The Jeffrey MacDonald case is one of the most horrifying—and controversial—murder cases of its time, with chilling echoes of the Manson Family’s “Helter Skelter” killings: a handsome, Ivy League–educated Green Beret Army doctor accused of brutally stabbing and clubbing to death his pregnant wife and two young daughters in the middle of the night. MacDonald was eventually convicted and is serving three consecutive life sentences.
Perhaps no one is better qualified to address these questions than Joe McGinniss, who was first drawn into the story in 1979, when he began work on what became the definitive account of the case, Fatal Vision.
Forty-three years after the murders, the debate around that verdict lives on. MacDonald, now a gray-haired sixty-eight-year-old, continues to attract supporters, most recently acclaimed filmmaker Errol Morris, whose recent book casts doubt on the conviction. The ruling on MacDonald’s latest motion for a new trial is due in early 2013, but as McGinniss makes clear in his new E-Book, Final Vision: The Last Word on Jeffrey MacDonald, his guilt is undeniable.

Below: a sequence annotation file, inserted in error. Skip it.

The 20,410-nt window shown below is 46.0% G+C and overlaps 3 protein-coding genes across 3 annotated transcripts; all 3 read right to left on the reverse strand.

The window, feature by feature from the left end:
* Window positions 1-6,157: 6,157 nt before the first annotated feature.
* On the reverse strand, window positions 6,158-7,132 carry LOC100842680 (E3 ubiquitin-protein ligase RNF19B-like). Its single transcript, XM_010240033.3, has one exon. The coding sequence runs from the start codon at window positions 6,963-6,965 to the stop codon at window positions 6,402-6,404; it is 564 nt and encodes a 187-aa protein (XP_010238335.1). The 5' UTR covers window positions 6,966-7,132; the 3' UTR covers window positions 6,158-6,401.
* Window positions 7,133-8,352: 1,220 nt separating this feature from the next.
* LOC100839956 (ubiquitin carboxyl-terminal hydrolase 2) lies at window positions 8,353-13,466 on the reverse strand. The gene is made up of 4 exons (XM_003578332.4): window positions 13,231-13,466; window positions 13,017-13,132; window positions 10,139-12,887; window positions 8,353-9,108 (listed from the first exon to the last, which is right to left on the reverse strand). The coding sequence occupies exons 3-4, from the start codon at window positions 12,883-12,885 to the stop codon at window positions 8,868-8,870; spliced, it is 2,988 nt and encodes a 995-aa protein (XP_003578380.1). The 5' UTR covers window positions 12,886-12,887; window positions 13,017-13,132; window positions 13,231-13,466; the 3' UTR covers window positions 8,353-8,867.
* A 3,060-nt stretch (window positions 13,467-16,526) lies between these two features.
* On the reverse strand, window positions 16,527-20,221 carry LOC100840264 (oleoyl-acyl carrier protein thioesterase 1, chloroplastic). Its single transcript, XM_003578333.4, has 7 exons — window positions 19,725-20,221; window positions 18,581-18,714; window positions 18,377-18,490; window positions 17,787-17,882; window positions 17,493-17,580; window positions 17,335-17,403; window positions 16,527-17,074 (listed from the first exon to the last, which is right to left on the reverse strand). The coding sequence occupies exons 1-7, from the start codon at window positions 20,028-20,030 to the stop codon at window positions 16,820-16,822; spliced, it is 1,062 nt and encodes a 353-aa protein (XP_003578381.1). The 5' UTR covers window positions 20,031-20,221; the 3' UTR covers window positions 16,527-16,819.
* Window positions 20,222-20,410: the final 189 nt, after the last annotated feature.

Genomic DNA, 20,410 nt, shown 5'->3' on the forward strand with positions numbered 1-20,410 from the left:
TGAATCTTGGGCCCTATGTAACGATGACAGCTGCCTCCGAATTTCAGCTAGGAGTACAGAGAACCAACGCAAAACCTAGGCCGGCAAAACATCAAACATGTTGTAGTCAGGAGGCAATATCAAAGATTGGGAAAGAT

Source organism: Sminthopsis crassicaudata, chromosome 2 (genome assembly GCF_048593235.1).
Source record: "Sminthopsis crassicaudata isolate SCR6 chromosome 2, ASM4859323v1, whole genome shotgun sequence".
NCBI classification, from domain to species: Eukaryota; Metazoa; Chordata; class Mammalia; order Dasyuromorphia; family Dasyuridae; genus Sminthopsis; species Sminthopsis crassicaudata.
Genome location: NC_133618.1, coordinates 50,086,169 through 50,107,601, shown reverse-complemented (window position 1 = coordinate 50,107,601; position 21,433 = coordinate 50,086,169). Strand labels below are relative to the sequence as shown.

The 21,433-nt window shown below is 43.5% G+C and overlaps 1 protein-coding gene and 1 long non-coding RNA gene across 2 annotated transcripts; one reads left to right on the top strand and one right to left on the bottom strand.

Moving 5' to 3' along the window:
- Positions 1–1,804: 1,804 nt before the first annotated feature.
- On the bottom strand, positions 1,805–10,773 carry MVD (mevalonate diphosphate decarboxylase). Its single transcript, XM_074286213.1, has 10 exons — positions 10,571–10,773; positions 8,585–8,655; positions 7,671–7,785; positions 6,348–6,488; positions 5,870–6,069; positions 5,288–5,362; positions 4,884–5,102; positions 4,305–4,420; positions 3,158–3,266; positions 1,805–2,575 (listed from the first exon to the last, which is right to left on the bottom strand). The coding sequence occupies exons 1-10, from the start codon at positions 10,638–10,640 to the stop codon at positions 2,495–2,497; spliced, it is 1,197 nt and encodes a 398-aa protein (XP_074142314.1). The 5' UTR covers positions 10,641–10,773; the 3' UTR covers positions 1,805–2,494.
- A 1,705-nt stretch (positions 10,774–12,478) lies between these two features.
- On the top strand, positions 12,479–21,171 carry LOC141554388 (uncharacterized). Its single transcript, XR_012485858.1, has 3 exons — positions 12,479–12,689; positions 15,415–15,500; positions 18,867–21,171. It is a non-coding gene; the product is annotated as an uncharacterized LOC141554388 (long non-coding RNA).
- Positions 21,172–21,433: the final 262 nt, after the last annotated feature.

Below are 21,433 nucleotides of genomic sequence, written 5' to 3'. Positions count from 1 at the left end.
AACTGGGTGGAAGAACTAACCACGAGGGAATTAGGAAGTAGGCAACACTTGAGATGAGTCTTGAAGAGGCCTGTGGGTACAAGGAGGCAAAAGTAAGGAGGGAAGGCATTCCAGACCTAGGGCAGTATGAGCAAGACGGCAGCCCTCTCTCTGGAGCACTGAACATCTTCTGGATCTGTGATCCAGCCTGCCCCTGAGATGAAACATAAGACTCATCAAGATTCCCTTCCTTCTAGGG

Joe McGinniss is the author of twelve books, including The Selling of the President, about the marketing of Richard Nixon during the 1968 campaign, and a bestselling trilogy of true-crime books: Fatal Vision, Blind Faith, and Cruel Doubt.